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Edward Schreiber: Brain research aids understanding of addiction


Friday, June 16, 2017
Research about brain aids understanding of addiction

I was one of the speakers at the extraordinary event held Thursday night in Northampton to address the opioid crisis, and I want to clarify a point I made (“Community key in opioid fight,” June 16).

The “culture of hopelessness,” which the Gazette reported that I spoke of, is related to what happens with addiction: hopelessness both for the person and often for those who surround and care, such as family.

The great hope is that we are on the verge of significant steps in understanding both the nature of addiction and the neurobiology of recovery. As a culture we have made strides in understanding the brain and its capacity to change and grow, what is called neuroplasticity.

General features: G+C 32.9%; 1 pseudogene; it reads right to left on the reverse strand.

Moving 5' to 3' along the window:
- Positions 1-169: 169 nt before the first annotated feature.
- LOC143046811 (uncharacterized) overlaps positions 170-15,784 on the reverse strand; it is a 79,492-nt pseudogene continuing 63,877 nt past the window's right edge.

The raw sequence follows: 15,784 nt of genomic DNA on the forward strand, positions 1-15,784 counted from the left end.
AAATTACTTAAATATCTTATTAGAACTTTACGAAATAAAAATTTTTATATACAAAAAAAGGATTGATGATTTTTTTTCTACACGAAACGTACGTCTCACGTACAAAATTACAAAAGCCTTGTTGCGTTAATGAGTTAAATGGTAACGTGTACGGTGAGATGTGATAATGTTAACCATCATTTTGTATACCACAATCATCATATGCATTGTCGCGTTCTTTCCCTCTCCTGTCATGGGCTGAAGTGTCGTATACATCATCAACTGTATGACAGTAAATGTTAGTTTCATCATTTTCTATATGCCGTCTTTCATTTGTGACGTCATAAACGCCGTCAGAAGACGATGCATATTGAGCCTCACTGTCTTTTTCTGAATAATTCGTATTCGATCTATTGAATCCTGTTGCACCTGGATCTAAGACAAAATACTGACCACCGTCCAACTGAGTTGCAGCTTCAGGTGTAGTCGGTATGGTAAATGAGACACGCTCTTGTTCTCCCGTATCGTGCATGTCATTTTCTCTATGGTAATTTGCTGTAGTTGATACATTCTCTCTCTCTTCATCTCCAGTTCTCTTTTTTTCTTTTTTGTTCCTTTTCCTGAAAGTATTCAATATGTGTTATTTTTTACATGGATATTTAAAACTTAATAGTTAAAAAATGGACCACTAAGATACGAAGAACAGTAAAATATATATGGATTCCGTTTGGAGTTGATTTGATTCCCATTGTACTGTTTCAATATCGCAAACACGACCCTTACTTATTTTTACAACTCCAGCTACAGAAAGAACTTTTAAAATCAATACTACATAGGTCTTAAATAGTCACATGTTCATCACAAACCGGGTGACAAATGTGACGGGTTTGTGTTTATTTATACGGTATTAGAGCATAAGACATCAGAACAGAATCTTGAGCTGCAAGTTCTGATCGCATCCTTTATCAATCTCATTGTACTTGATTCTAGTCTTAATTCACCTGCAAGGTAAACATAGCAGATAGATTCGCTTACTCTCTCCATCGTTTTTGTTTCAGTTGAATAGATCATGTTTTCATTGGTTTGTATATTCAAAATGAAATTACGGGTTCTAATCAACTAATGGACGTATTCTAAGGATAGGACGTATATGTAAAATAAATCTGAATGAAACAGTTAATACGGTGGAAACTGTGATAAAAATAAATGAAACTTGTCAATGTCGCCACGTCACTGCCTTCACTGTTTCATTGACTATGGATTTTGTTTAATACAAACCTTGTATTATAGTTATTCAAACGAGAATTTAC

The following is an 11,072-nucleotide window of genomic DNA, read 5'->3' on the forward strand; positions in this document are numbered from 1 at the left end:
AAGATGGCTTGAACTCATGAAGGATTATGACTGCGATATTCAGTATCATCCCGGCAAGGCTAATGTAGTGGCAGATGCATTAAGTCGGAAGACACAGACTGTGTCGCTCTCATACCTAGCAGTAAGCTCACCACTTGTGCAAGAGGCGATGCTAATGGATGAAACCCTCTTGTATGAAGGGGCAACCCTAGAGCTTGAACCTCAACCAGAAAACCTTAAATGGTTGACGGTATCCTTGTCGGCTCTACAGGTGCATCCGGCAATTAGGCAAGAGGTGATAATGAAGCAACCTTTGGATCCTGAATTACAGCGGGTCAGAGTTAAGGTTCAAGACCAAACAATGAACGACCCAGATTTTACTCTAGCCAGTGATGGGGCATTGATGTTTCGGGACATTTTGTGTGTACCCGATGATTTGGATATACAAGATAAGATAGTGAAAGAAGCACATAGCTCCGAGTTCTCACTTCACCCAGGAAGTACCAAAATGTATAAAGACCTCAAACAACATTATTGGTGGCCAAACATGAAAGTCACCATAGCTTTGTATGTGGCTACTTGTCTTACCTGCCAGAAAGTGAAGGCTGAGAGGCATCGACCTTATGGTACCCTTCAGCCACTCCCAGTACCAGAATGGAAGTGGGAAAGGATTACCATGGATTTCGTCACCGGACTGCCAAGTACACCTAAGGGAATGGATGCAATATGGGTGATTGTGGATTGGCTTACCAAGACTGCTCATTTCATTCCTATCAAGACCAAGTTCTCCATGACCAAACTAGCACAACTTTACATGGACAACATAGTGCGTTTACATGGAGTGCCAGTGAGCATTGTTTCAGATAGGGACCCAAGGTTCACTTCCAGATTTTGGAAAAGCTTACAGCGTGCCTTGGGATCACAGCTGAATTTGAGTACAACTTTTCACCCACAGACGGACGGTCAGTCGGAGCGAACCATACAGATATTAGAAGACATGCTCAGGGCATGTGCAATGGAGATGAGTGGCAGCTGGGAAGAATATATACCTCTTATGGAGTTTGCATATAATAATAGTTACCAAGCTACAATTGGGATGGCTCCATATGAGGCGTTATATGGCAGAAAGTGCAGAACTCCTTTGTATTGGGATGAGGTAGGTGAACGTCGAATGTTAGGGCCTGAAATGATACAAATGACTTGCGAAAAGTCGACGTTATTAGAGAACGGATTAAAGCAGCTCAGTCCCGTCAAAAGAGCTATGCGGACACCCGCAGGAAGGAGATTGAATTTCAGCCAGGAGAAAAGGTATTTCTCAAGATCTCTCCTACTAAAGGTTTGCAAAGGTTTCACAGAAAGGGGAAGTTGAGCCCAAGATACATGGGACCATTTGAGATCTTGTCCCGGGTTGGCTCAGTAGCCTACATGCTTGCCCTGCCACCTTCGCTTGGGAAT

Through our sciences, we understand that the brain is able to produce chemicals that impact our feelings, our sense of ourselves, of life, and well-being. Much research is taking place around the country on this facet of the brain.

My work is to match this research on the brain’s ability to develop and heal with the nature of addiction and recovery. It’s a terrible situation with so many of our friends and neighbors suffering from this condition, but we are just a few steps away from advancing treatment, prevention, and education, based upon brain science.

Edward Schreiber

Amherst

The writer is director of outpatient substance use services at ServiceNet.